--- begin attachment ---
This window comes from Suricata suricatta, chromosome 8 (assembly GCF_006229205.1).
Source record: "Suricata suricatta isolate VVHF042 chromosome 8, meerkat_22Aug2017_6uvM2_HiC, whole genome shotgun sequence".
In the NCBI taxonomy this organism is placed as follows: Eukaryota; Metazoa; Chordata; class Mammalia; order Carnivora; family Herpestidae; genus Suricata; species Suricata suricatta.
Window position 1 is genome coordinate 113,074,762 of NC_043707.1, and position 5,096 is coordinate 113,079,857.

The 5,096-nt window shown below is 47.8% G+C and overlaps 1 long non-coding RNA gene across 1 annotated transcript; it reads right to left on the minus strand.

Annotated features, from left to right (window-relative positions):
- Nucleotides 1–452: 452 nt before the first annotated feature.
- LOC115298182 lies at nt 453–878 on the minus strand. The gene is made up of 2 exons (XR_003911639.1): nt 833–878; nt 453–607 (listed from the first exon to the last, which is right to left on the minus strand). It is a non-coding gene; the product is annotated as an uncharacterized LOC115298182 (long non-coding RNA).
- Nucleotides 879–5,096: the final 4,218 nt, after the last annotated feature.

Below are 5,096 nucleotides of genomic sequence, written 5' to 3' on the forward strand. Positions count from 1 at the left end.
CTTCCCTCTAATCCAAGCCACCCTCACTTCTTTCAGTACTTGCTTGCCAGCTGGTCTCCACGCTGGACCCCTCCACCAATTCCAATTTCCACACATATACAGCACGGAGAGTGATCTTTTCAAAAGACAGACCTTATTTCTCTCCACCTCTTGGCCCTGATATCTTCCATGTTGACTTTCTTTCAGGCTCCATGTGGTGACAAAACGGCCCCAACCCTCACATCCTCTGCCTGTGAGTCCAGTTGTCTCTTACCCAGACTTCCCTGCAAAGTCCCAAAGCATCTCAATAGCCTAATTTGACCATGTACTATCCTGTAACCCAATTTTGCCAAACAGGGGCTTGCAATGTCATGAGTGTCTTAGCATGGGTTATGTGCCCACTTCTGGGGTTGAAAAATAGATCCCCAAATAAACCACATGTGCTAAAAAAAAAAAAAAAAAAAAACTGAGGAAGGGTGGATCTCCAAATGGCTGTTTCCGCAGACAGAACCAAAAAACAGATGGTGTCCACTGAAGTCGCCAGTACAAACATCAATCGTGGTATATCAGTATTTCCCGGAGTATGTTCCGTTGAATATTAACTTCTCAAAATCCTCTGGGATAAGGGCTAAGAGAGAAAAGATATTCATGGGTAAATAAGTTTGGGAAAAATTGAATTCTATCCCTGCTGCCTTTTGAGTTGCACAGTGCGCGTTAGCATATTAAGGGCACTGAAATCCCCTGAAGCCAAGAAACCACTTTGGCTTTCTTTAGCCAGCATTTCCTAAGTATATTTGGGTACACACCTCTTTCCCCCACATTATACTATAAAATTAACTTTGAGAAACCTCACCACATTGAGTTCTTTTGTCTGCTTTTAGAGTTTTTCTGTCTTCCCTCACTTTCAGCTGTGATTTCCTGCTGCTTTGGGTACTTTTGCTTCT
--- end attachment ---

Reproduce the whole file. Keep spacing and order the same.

This window comes from Suricata suricatta, chromosome 8 (assembly GCF_006229205.1).
Source record: "Suricata suricatta isolate VVHF042 chromosome 8, meerkat_22Aug2017_6uvM2_HiC, whole genome shotgun sequence".
In the NCBI taxonomy this organism is placed as follows: Eukaryota; Metazoa; Chordata; class Mammalia; order Carnivora; family Herpestidae; genus Suricata; species Suricata suricatta.
Window position 1 is genome coordinate 113,074,762 of NC_043707.1, and position 5,096 is coordinate 113,079,857.

The 5,096-nt window shown below is 47.8% G+C and overlaps 1 long non-coding RNA gene across 1 annotated transcript; it reads right to left on the minus strand.

Annotated features, from left to right (window-relative positions):
- Nucleotides 1–452: 452 nt before the first annotated feature.
- LOC115298182 lies at nt 453–878 on the minus strand. The gene is made up of 2 exons (XR_003911639.1): nt 833–878; nt 453–607 (listed from the first exon to the last, which is right to left on the minus strand). It is a non-coding gene; the product is annotated as an uncharacterized LOC115298182 (long non-coding RNA).
- Nucleotides 879–5,096: the final 4,218 nt, after the last annotated feature.

Below are 5,096 nucleotides of genomic sequence, written 5' to 3' on the forward strand. Positions count from 1 at the left end.
CTTCCCTCTAATCCAAGCCACCCTCACTTCTTTCAGTACTTGCTTGCCAGCTGGTCTCCACGCTGGACCCCTCCACCAATTCCAATTTCCACACATATACAGCACGGAGAGTGATCTTTTCAAAAGACAGACCTTATTTCTCTCCACCTCTTGGCCCTGATATCTTCCATGTTGACTTTCTTTCAGGCTCCATGTGGTGACAAAACGGCCCCAACCCTCACATCCTCTGCCTGTGAGTCCAGTTGTCTCTTACCCAGACTTCCCTGCAAAGTCCCAAAGCATCTCAATAGCCTAATTTGACCATGTACTATCCTGTAACCCAATTTTGCCAAACAGGGGCTTGCAATGTCATGAGTGTCTTAGCATGGGTTATGTGCCCACTTCTGGGGTTGAAAAATAGATCCCCAAATAAACCACATGTGCTAAAAAAAAAAAAAAAAAAAAACTGAGGAAGGGTGGATCTCCAAATGGCTGTTTCCGCAGACAGAACCAAAAAACAGATGGTGTCCACTGAAGTCGCCAGTACAAACATCAATCGTGGTATATCAGTATTTCCCGGAGTATGTTCCGTTGAATATTAACTTCTCAAAATCCTCTGGGATAAGGGCTAAGAGAGAAAAGATATTCATGGGTAAATAAGTTTGGGAAAAATTGAATTCTATCCCTGCTGCCTTTTGAGTTGCACAGTGCGCGTTAGCATATTAAGGGCACTGAAATCCCCTGAAGCCAAGAAACCACTTTGGCTTTCTTTAGCCAGCATTTCCTAAGTATATTTGGGTACACACCTCTTTCCCCCACATTATACTATAAAATTAACTTTGAGAAACCTCACCACATTGAGTTCTTTTGTCTGCTTTTAGAGTTTTTCTGTCTTCCCTCACTTTCAGCTGTGATTTCCTGCTGCTTTGGGTACTTTTGCTTCT